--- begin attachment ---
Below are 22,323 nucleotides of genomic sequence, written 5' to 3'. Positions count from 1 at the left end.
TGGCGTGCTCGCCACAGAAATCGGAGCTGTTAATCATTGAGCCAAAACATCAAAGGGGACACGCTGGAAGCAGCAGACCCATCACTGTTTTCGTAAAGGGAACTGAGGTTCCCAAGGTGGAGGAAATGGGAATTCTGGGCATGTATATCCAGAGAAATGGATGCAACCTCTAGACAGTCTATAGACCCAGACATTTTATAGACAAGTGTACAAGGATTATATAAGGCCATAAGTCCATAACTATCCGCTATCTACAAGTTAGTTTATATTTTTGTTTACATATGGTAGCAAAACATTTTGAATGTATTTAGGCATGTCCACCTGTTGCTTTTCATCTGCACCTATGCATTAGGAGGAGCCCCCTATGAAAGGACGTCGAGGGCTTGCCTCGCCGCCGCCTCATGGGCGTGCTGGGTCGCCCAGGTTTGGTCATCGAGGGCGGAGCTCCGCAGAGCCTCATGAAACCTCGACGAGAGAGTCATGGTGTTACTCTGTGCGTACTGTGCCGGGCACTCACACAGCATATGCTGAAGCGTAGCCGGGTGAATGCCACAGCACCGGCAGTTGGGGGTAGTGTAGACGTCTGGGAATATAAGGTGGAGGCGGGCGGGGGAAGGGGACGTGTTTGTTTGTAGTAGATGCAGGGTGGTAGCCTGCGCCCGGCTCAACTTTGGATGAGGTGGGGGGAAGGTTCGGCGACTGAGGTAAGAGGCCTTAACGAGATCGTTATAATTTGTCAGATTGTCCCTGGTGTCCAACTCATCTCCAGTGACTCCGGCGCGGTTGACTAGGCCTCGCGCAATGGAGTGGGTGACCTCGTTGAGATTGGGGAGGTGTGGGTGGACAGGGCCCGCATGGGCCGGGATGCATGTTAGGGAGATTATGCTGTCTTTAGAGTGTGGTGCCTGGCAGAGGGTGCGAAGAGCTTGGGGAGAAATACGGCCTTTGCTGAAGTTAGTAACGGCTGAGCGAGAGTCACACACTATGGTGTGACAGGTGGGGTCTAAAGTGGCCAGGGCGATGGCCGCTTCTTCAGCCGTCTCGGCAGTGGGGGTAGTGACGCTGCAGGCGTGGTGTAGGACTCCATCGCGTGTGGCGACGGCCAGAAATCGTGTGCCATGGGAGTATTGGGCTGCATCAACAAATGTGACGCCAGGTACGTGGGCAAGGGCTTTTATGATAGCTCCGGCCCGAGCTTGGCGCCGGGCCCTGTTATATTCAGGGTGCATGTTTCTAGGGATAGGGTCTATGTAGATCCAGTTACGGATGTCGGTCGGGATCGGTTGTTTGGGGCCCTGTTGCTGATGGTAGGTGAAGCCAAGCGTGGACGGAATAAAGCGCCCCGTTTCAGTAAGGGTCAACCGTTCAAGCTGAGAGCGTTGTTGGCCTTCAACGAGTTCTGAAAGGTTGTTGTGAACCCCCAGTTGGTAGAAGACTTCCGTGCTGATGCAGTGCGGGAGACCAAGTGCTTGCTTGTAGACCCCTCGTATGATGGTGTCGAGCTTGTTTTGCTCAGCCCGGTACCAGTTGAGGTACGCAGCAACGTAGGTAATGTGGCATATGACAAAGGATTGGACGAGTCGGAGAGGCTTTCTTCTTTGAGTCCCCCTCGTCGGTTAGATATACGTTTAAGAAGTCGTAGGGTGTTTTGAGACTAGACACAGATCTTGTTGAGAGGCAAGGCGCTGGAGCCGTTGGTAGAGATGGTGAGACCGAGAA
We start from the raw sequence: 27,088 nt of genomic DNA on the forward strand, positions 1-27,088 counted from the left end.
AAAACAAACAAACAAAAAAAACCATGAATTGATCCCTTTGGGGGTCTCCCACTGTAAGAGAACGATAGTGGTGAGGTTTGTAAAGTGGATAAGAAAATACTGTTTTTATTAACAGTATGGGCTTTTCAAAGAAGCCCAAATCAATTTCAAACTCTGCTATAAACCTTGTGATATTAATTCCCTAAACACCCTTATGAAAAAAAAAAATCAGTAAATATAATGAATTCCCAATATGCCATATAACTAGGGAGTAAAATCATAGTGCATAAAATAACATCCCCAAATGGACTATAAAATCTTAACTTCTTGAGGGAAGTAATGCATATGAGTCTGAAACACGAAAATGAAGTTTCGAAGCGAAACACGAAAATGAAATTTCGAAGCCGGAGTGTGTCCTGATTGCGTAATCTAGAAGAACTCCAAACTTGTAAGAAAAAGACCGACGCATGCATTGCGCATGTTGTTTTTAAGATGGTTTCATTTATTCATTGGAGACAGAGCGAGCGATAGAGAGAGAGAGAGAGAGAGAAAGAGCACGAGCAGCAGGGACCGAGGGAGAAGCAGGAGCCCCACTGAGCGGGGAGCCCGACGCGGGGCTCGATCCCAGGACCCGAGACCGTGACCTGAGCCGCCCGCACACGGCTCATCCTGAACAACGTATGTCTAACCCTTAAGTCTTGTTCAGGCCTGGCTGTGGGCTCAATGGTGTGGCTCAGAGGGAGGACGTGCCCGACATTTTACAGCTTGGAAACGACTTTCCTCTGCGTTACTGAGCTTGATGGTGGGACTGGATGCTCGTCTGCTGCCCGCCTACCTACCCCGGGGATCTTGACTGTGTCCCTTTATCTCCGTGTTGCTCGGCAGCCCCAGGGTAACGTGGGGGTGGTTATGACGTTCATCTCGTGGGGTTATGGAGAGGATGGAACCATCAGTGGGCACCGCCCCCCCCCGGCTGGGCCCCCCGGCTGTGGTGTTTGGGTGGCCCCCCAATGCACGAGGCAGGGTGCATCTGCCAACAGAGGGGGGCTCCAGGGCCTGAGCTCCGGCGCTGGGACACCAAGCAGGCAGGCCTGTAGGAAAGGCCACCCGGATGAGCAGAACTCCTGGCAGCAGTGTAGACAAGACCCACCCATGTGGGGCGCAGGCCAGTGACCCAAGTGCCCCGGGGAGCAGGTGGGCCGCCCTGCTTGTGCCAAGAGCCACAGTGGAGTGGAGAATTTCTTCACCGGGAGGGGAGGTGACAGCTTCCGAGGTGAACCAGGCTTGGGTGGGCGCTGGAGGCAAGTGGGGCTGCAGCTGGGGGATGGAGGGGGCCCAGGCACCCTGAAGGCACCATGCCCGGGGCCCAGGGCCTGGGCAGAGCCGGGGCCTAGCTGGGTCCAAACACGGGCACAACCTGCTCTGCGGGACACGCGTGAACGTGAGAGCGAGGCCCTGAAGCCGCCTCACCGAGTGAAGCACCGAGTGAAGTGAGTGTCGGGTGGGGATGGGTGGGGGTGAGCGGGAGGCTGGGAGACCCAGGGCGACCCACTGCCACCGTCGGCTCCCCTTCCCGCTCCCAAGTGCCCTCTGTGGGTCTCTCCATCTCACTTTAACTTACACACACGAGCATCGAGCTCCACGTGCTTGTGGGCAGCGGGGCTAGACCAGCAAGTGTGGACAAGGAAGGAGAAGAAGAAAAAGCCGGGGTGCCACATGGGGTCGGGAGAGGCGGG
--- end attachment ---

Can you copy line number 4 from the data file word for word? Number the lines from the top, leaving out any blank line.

AAAACAAACAAACAAAAAAAACCATGAATTGATCCCTTTGGGGGTCTCCCACTGTAAGAGAACGATAGTGGTGAGGTTTGTAAAGTGGATAAGAAAATACTGTTTTTATTAACAGTATGGGCTTTTCAAAGAAGCCCAAATCAATTTCAAACTCTGCTATAAACCTTGTGATATTAATTCCCTAAACACCCTTATGAAAAAAAAAAATCAGTAAATATAATGAATTCCCAATATGCCATATAACTAGGGAGTAAAATCATAGTGCATAAAATAACATCCCCAAATGGACTATAAAATCTTAACTTCTTGAGGGAAGTAATGCATATGAGTCTGAAACACGAAAATGAAGTTTCGAAGCGAAACACGAAAATGAAATTTCGAAGCCGGAGTGTGTCCTGATTGCGTAATCTAGAAGAACTCCAAACTTGTAAGAAAAAGACCGACGCATGCATTGCGCATGTTGTTTTTAAGATGGTTTCATTTATTCATTGGAGACAGAGCGAGCGATAGAGAGAGAGAGAGAGAGAGAAAGAGCACGAGCAGCAGGGACCGAGGGAGAAGCAGGAGCCCCACTGAGCGGGGAGCCCGACGCGGGGCTCGATCCCAGGACCCGAGACCGTGACCTGAGCCGCCCGCACACGGCTCATCCTGAACAACGTATGTCTAACCCTTAAGTCTTGTTCAGGCCTGGCTGTGGGCTCAATGGTGTGGCTCAGAGGGAGGACGTGCCCGACATTTTACAGCTTGGAAACGACTTTCCTCTGCGTTACTGAGCTTGATGGTGGGACTGGATGCTCGTCTGCTGCCCGCCTACCTACCCCGGGGATCTTGACTGTGTCCCTTTATCTCCGTGTTGCTCGGCAGCCCCAGGGTAACGTGGGGGTGGTTATGACGTTCATCTCGTGGGGTTATGGAGAGGATGGAACCATCAGTGGGCACCGCCCCCCCCCGGCTGGGCCCCCCGGCTGTGGTGTTTGGGTGGCCCCCCAATGCACGAGGCAGGGTGCATCTGCCAACAGAGGGGGGCTCCAGGGCCTGAGCTCCGGCGCTGGGACACCAAGCAGGCAGGCCTGTAGGAAAGGCCACCCGGATGAGCAGAACTCCTGGCAGCAGTGTAGACAAGACCCACCCATGTGGGGCGCAGGCCAGTGACCCAAGTGCCCCGGGGAGCAGGTGGGCCGCCCTGCTTGTGCCAAGAGCCACAGTGGAGTGGAGAATTTCTTCACCGGGAGGGGAGGTGACAGCTTCCGAGGTGAACCAGGCTTGGGTGGGCGCTGGAGGCAAGTGGGGCTGCAGCTGGGGGATGGAGGGGGCCCAGGCACCCTGAAGGCACCATGCCCGGGGCCCAGGGCCTGGGCAGAGCCGGGGCCTAGCTGGGTCCAAACACGGGCACAACCTGCTCTGCGGGACACGCGTGAACGTGAGAGCGAGGCCCTGAAGCCGCCTCACCGAGTGAAGCACCGAGTGAAGTGAGTGTCGGGTGGGGATGGGTGGGGGTGAGCGGGAGGCTGGGAGACCCAGGGCGACCCACTGCCACCGTCGGCTCCCCTTCCCGCTCCCAAGTGCCCTCTGTGGGTCTCTCCATCTCACTTTAACTTACACACACGAGCATCGAGCTCCACGTGCTTGTGGGCAGCGGGGCTAGACCAGCAAGTGTGGACAAGGAAGGAGAAGAAGAAAAAGCCGGGGTGCCACATGGGGTCGGGAGAGGCGGG